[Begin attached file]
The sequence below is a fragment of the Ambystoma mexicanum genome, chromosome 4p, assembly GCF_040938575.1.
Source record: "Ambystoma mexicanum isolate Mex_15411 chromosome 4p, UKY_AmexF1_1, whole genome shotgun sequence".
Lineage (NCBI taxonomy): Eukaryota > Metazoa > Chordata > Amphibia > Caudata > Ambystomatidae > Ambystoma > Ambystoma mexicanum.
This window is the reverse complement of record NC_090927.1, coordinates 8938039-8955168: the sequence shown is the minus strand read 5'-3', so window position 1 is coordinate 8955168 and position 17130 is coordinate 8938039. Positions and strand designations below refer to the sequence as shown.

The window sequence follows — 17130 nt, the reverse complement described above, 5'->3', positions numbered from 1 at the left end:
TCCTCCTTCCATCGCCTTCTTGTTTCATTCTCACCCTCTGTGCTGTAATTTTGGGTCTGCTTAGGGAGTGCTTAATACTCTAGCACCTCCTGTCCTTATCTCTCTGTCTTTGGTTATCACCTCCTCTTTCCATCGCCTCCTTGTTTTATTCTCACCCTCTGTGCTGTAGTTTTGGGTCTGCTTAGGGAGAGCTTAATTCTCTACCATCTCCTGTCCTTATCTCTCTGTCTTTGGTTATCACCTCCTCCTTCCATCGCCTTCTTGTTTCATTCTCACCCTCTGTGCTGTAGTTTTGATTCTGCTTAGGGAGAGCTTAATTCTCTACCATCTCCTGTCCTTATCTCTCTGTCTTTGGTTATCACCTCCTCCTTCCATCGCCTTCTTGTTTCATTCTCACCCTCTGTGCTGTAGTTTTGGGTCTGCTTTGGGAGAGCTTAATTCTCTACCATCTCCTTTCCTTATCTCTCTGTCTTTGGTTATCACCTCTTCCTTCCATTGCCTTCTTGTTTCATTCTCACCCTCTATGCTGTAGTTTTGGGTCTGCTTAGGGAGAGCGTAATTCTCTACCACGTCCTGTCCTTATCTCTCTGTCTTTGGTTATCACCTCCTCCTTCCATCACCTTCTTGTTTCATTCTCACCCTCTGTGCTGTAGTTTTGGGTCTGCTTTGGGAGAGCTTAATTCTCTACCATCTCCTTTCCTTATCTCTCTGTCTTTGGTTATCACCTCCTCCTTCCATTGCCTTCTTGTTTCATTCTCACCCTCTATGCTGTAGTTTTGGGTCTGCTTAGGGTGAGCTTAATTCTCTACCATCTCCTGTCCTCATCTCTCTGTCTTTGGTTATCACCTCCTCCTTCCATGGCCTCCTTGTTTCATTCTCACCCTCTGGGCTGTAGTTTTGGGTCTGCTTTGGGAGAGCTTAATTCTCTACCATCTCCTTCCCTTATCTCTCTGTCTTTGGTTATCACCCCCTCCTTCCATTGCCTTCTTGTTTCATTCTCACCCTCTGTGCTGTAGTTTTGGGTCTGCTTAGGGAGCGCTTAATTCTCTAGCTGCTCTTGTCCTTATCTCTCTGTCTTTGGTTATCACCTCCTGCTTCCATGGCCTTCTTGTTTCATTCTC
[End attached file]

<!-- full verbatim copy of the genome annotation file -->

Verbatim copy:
The sequence below is a fragment of the Ambystoma mexicanum genome, chromosome 4p, assembly GCF_040938575.1.
Source record: "Ambystoma mexicanum isolate Mex_15411 chromosome 4p, UKY_AmexF1_1, whole genome shotgun sequence".
Lineage (NCBI taxonomy): Eukaryota > Metazoa > Chordata > Amphibia > Caudata > Ambystomatidae > Ambystoma > Ambystoma mexicanum.
This window is the reverse complement of record NC_090927.1, coordinates 8938039-8955168: the sequence shown is the minus strand read 5'-3', so window position 1 is coordinate 8955168 and position 17130 is coordinate 8938039. Positions and strand designations below refer to the sequence as shown.

The window sequence follows — 17130 nt, the reverse complement described above, 5'->3', positions numbered from 1 at the left end:
TCCTCCTTCCATCGCCTTCTTGTTTCATTCTCACCCTCTGTGCTGTAATTTTGGGTCTGCTTAGGGAGTGCTTAATACTCTAGCACCTCCTGTCCTTATCTCTCTGTCTTTGGTTATCACCTCCTCTTTCCATCGCCTCCTTGTTTTATTCTCACCCTCTGTGCTGTAGTTTTGGGTCTGCTTAGGGAGAGCTTAATTCTCTACCATCTCCTGTCCTTATCTCTCTGTCTTTGGTTATCACCTCCTCCTTCCATCGCCTTCTTGTTTCATTCTCACCCTCTGTGCTGTAGTTTTGATTCTGCTTAGGGAGAGCTTAATTCTCTACCATCTCCTGTCCTTATCTCTCTGTCTTTGGTTATCACCTCCTCCTTCCATCGCCTTCTTGTTTCATTCTCACCCTCTGTGCTGTAGTTTTGGGTCTGCTTTGGGAGAGCTTAATTCTCTACCATCTCCTTTCCTTATCTCTCTGTCTTTGGTTATCACCTCTTCCTTCCATTGCCTTCTTGTTTCATTCTCACCCTCTATGCTGTAGTTTTGGGTCTGCTTAGGGAGAGCGTAATTCTCTACCACGTCCTGTCCTTATCTCTCTGTCTTTGGTTATCACCTCCTCCTTCCATCACCTTCTTGTTTCATTCTCACCCTCTGTGCTGTAGTTTTGGGTCTGCTTTGGGAGAGCTTAATTCTCTACCATCTCCTTTCCTTATCTCTCTGTCTTTGGTTATCACCTCCTCCTTCCATTGCCTTCTTGTTTCATTCTCACCCTCTATGCTGTAGTTTTGGGTCTGCTTAGGGTGAGCTTAATTCTCTACCATCTCCTGTCCTCATCTCTCTGTCTTTGGTTATCACCTCCTCCTTCCATGGCCTCCTTGTTTCATTCTCACCCTCTGGGCTGTAGTTTTGGGTCTGCTTTGGGAGAGCTTAATTCTCTACCATCTCCTTCCCTTATCTCTCTGTCTTTGGTTATCACCCCCTCCTTCCATTGCCTTCTTGTTTCATTCTCACCCTCTGTGCTGTAGTTTTGGGTCTGCTTAGGGAGCGCTTAATTCTCTAGCTGCTCTTGTCCTTATCTCTCTGTCTTTGGTTATCACCTCCTGCTTCCATGGCCTTCTTGTTTCATTCTC